She said that the abortion issue is “still light-years behind inflation” in terms of the top issues in her district, but that it could make a difference.

“This is definitely a top one and could be a factor in, I guess, driving momentum at the ballot,” Mace said.

A July Gallup poll found that abortion was the top issue in driving people to protest, surging 25 percent since the last time Gallup tested the question 2018.

Strategists note that voter behavior on a single-issue ballot measure is different than voters choosing between two candidates with a variety of views, and that general election voters may be less motivated by social issues.

Pro-abortion rights voters are more likely to be a factor for Republicans running in swing districts or competitive statewide races.

Even before the Kansas vote, however, some GOP candidates started to moderate their messaging on abortion restrictions.

Minnesota Republican gubernatorial candidate Scott Jenson, a physician, indicated in a May radio interview that he would support abortion exceptions only for the life of the mother, and not in cases of rape of incest. But last month, he showed support for more exceptions in a video with Republican lieutenant governor candidate Matt Birk outlining a plan that proposed increasing adoption tax credits and creating a paid family leave plan.

“If I’ve been unclear previously, I want to be clear now: Rape and incest along with endangering the mother’s mental or physical health are acceptable exceptions,” Jensen said in the video.

Pennsylvania GOP gubernatorial nominee Doug Mastriano, who in May told a reporter that a “baby deserves a right to life whether it is conceived in incest or rape,” in the aftermath of the Dobbs decision overturning Roe v. Wade has called the issue of abortion a “distraction” and argued that he is not the decision-maker on the issue.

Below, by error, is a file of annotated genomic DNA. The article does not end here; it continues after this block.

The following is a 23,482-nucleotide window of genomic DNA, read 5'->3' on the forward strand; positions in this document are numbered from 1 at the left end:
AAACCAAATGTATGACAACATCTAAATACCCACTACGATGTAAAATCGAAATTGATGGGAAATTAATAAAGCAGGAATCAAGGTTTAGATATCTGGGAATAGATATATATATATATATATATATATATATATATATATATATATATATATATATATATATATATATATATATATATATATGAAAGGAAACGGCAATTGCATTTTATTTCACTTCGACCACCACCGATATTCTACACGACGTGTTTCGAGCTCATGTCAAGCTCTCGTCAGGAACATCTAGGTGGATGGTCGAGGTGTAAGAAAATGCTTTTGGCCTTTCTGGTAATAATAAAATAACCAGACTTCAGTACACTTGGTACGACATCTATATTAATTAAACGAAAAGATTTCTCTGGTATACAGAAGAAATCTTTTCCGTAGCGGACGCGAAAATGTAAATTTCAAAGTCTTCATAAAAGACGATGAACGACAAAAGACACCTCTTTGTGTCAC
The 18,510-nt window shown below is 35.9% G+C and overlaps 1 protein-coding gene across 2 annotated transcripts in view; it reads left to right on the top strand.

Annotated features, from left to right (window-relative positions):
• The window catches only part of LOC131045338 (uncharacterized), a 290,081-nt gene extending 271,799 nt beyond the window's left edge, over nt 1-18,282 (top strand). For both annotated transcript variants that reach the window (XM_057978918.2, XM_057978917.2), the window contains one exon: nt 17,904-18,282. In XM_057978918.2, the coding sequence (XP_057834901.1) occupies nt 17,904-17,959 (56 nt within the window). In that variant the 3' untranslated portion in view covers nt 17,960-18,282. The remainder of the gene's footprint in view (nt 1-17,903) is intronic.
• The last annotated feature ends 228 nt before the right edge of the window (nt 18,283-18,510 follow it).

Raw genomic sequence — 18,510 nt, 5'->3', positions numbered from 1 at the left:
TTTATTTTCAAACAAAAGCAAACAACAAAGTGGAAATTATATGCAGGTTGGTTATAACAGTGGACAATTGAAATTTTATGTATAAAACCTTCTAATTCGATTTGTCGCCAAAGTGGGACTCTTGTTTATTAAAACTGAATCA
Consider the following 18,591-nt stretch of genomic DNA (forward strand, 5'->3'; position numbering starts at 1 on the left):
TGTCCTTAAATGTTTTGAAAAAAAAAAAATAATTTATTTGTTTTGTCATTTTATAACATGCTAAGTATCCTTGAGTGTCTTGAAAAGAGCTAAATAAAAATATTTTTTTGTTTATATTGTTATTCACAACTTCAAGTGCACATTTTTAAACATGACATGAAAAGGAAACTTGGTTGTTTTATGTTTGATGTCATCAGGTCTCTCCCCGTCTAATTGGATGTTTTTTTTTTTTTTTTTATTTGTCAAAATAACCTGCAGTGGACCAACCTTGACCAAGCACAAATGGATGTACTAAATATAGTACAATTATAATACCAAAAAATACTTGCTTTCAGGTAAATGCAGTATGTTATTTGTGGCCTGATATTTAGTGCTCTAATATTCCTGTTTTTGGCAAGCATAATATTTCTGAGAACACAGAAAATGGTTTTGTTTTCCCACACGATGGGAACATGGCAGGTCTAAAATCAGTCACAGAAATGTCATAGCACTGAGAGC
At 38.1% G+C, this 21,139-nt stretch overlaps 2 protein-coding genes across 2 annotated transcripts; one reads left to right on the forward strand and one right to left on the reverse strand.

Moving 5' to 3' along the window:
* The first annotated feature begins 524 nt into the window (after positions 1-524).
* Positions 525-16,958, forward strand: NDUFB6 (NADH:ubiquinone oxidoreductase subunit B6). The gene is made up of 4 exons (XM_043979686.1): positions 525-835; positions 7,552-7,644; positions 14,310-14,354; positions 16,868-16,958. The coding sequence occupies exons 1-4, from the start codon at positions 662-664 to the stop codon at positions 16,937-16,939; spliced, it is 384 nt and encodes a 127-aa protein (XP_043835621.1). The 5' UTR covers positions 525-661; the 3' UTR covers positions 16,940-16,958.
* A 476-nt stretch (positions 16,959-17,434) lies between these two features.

“In many ways, my personal views are irrelevant in the effect that I can’t do anything with abortion because it’s codified in law,” Mastriano said in a recent radio interview.

“I think people should be as specific on that issue as they’re able to be, because if they’re not the Democrats are just going to try and lump them into some, you know, supposed extreme category,” said a Republican campaign consultant who requested anonymity to speak candidly. “If you’re in a district or a state where perhaps you’re on the wrong side of that issue, being more specific can be helpful.”

Republicans with hard-line stances on abortion bans remain prominent in the party overall.

In Indiana last week, a majority of state House Republicans voted to support banning abortions in cases of rape and incest, and around half voted in favor of removing exceptions for abortion in cases of fetal abnormalities. The exceptions remained in a near-total abortion ban bill due to support from Democrats.

Those pursuing abortion bans without exceptions could pose a risk for other candidates in the November election.

“Republicans should want the conversation to always be about those things that have driven Biden’s approval rating down, and that starts with inflation. That’s rising crime. That’s the situation at the border,” Heye said. “So when you have, you know, state legislatures or you know, ballot initiatives that take Republicans’ eye off the ball, that’s politically going to be a mistake.”